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Intro and Explanation of the Mortal Realms in Age of Sigmar

A central idea to the lore of Age of Sigmar is the setting’s concept of its realms. Existing in stark contrast to most fantasy settings that have one extremely defined world, the realms of Age of Sigmar are a multitude of worlds that are left purposely vague.

They are massive and incomprehensible in scope, places for the imagination to run wild. In the realms of Age of Sigmar, one could create any sort of setting they desire.

That being said, the intangibility of the realms may be one of the settings greatest strengths, but it is also one of its greatest weaknesses.

The trade off on having an extremely malleable setting where anything can happen is a lack of stability and relatability, and as a consequence of this readers can feel alienated to these mythical worlds.

For the first year or so of Age of Sigmar’s release, Games Workshop purposely kept the definition of the realms vague.

This had a lot of people who were trying to immerse themselves in the stories taking place on these realms confused.

What exactly IS a realm? What is life like there? How are they all connected? What role do they actually play in Age of Sigmar?

This article will explain what a realm is in Age of Sigmar. It will also cover the different realms in Age of Sigmar and what “they are like”.


What is a Realm in Age of Sigmar?

A realm is the manifestation of one of the winds of magic into a living, breathing world. It is unknown as to how the realms initially formed.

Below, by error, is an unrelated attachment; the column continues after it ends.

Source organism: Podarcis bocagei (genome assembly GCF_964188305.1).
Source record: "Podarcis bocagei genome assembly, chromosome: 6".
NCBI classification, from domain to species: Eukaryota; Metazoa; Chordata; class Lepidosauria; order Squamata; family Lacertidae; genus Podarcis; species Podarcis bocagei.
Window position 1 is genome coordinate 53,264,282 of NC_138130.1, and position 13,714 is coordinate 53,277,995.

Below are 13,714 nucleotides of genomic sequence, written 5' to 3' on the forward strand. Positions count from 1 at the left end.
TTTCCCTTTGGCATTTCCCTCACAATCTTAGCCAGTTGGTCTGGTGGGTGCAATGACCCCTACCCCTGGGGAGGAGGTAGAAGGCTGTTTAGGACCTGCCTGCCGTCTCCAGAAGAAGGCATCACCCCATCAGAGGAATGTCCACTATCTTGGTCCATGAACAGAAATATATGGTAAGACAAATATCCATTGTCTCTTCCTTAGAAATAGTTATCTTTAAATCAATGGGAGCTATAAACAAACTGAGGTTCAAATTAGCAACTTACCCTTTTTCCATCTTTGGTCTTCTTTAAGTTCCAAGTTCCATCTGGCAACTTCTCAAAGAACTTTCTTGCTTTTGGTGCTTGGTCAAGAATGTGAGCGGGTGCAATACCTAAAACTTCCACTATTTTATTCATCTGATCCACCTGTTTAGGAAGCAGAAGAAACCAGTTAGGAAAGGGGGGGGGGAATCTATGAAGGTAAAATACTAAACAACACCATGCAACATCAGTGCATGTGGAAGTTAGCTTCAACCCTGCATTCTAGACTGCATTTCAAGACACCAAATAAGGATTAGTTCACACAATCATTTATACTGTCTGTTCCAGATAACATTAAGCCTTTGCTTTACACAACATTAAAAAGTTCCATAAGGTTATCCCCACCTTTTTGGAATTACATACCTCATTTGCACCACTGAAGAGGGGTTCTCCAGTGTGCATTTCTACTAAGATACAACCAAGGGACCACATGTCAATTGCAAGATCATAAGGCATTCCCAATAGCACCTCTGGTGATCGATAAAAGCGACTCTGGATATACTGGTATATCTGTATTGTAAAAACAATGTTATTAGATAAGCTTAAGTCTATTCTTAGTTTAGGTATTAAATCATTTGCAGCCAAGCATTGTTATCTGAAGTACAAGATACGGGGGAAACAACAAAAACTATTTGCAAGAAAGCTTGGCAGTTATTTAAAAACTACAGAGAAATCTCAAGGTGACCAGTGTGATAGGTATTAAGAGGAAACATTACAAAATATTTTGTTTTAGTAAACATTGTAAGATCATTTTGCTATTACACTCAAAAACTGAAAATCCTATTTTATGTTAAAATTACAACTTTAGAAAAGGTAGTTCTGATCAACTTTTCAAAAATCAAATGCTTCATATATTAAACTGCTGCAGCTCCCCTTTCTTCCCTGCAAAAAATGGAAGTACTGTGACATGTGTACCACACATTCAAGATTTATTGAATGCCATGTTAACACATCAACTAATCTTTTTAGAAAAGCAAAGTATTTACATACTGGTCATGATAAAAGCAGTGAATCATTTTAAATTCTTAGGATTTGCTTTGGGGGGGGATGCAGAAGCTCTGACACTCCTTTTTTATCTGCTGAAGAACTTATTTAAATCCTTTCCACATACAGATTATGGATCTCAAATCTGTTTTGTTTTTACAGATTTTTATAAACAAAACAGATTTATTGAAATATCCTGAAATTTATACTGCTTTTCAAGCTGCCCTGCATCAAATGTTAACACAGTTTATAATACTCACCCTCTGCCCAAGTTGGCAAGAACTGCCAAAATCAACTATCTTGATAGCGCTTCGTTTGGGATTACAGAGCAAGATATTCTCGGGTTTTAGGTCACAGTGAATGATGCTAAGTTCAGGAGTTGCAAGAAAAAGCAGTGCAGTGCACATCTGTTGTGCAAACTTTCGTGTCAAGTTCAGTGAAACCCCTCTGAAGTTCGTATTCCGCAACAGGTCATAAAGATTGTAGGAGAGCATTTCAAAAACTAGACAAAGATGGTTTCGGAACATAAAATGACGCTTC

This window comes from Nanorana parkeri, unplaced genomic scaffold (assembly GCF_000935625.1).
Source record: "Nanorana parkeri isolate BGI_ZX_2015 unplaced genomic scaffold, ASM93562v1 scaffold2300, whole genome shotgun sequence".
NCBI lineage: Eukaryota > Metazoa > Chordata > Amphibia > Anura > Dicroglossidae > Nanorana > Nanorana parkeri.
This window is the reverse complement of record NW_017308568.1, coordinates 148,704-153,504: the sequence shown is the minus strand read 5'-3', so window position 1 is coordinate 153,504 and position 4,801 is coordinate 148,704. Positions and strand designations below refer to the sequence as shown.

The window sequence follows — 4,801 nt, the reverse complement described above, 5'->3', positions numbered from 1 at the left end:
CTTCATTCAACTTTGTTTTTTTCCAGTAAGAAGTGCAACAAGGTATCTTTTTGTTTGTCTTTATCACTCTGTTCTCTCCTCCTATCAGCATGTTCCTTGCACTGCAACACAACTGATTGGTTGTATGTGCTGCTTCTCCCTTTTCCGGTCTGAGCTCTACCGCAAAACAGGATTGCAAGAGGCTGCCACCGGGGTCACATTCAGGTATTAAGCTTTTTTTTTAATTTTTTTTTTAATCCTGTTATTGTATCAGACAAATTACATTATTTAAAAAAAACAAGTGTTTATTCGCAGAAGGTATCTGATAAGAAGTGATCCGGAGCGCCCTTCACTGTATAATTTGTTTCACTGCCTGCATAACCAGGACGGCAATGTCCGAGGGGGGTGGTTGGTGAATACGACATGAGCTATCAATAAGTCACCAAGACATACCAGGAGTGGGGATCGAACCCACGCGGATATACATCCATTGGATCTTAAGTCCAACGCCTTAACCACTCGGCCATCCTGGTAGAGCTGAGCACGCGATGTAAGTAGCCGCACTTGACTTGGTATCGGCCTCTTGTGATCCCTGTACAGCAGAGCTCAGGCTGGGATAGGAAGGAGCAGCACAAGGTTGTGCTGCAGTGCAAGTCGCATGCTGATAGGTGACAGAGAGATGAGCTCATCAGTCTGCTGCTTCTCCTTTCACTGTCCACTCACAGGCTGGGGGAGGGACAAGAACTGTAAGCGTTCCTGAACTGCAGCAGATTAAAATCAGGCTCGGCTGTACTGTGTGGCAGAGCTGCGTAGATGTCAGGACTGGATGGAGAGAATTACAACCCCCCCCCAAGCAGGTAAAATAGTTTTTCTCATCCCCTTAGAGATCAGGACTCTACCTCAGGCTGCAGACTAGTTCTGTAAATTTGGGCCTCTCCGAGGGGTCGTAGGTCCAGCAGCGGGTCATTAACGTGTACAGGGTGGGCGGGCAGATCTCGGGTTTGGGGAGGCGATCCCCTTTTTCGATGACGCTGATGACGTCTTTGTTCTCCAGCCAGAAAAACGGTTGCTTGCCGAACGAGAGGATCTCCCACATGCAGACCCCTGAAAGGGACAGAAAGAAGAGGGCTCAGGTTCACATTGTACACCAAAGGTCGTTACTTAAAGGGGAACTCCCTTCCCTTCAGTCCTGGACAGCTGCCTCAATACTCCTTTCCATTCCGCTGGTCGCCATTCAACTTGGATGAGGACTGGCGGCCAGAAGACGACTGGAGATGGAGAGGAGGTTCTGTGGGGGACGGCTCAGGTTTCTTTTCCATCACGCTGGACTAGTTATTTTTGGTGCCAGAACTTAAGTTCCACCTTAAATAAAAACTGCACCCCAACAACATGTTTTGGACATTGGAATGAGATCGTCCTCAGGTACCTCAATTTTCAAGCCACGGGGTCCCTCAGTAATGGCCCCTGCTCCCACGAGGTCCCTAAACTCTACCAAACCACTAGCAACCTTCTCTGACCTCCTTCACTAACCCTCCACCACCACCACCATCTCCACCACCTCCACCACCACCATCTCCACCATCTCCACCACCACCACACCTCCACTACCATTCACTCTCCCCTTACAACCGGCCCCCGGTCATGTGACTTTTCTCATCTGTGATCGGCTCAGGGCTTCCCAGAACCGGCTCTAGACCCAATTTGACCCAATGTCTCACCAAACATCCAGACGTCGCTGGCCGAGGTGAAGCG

All we really know is that after the destruction of the old world (which is coming back in the form of Warhammer: The Old World, many of the energies released from such a cataclysmic event coalesced in the cosmos, and guided by the winds of magic, took shape into the realms as we know them today.

It is unknown within the lore whether any gods or entities shaped these events at their creation, or if this is simply a natural reaction from the laws of the universe in Age of Sigmar.

I personally like the latter of these explanations, as it falls in line with our real-world laws of thermodynamics… except for magic, of course.

Our real-life Law of Conservation of Energy states that energy can neither be created nor destroyed; energy can only be transferred or changed from one form to another.

Applying this concept to Age of Sigmar makes a satisfying logical explanation on how these energies could form into the realms under magical guidance.

Each realm is described as a “sphere of reality” meaning that the realms themselves are not exactly planetary bodies like our earth is. Going off of what the core rulebook shows us, each realm seems to be a flat plane existing within a sphere.

Each realmsphere can also be host to multiple other smaller worlds, such as sub-realms, moons, or other orbiting satellite bodies.

When it comes to the realms, there really are no hard rules on how each realmsphere exists and functions. Within each sphere the laws of reality and magic can vary wildly from each other.

The more habitable sections of the realms that we often associate with each realm as the realm itself are generally the center points of these spheres of reality.